An increasing number of individuals are beginning to ask if the high costs charged by universities for any college degree continue to be justified in terms of the returns around the investment. This kind of thinking hasn’t yet were built with a substantial effect on college enrollment rates, but according to Roger Brinner, Partner and Chief Economist in the Parthenon Group, in as short a period as 5 years, this might not be the case. When that happens, universities who don’t do something to address this potential problem today may be facing revenue crunches as a result of shrinking tuition payments and simultaneous cuts in federal and state funding.
To avoid this, Brinner proposes that college and university presidents and other higher education leaders work to make a college degree a better value for current and potential students. And something of the most effective ways to do that is to reap savings which will come from embracing online learning.
\”The confluence of flat or declining enrollment, unsustainable tuition inflation, the federal government fiscal crisis, and mounting student debt has established a severe business headwind that won\’t be resolved through ever higher tuition,\” said Dr. Brinner said. \”To say that this is a difficult situation could be an understatement; this means education leaders have to get new ways to operate. Simply increasing prices isn\’t an option.\”
Brinner spoke in the gathering of university presidents from 30 New England-area schools organized through the Boston Higher Education Innovation Council and The Parthenon Group. He explained that those who hope that higher education will continue to be the counter-cyclical industry it\’s been in years past C rebounding once the economy is on the downswing, benefiting from the number of people leaving the workforce to join an academic program C need to prepare themselves for the other side from the cycle. Based on Brinner, the number of students signing up for college is set to stagnate because the economy slowly rebounds from the recession brought on by the 2008 economic climate collapse.
However, this will not be the only real downward pressure on higher education revenue. Brinner also highlights that the Great Recession wiped up a large amount of wealth from American families and it is unlikely the slow economic recovery will allow them to make up the losses anytime soon. This means, that all large expenses C college degrees included C will get additional scrutiny, with some opting out of a university either because they will be unable to afford it or will think it not well worth the money.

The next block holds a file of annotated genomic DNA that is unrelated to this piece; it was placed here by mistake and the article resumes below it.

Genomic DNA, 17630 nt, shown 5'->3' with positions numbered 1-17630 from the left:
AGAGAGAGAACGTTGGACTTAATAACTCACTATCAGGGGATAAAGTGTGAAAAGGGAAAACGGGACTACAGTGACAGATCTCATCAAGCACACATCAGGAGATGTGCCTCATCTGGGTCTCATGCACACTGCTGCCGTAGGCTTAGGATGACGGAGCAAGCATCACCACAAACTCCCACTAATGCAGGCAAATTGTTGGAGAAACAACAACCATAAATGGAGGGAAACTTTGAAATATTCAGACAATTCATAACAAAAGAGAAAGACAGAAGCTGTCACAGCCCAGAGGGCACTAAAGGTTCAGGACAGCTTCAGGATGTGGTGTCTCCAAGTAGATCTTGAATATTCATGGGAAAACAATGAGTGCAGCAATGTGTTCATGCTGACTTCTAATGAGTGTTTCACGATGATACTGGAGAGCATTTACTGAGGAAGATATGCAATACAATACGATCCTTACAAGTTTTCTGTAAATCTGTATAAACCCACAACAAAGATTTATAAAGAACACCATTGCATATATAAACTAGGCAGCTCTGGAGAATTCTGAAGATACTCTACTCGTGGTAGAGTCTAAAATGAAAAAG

\”Without the expected counter-cyclical tailwind, and given demographic alterations in the traditional college age group, enrollment trends are projected to stay flat for the following five to seven years,\” Dr. Brinner said.
On the fiscal side, Dr. Brinner said expanded government support or relief are unlikely. State and federal education budgets will remain crippled. The united states economic recovery is going to be tepid or worse: at best, a powerful housing recovery will partially offset coming federal fiscal restraint; at worst, the \”fiscal cliff\” can create havoc.
The schools that embrace online learning as a means of bringing down the price of tuition will jump in front of their competitors when it comes to attracting students. Although every school faces its very own set of circumstances that affect the value that such changes can bring, almost every type of an institution could benefit from at least converting large beginner-level courses C that typically draw hundreds of students per section C for an online format.
\”While online learning generates excitement and controversy in equal measure, its effective use is key to the way forward for education since it is the factor that will keep costs down and increase access in the long run,\” said?Robert Lytle, Partner and Co-Head from the Parthenon Group\’s Education Practice, Private, who addressed the BHEIC gathering with Dr. Brinner.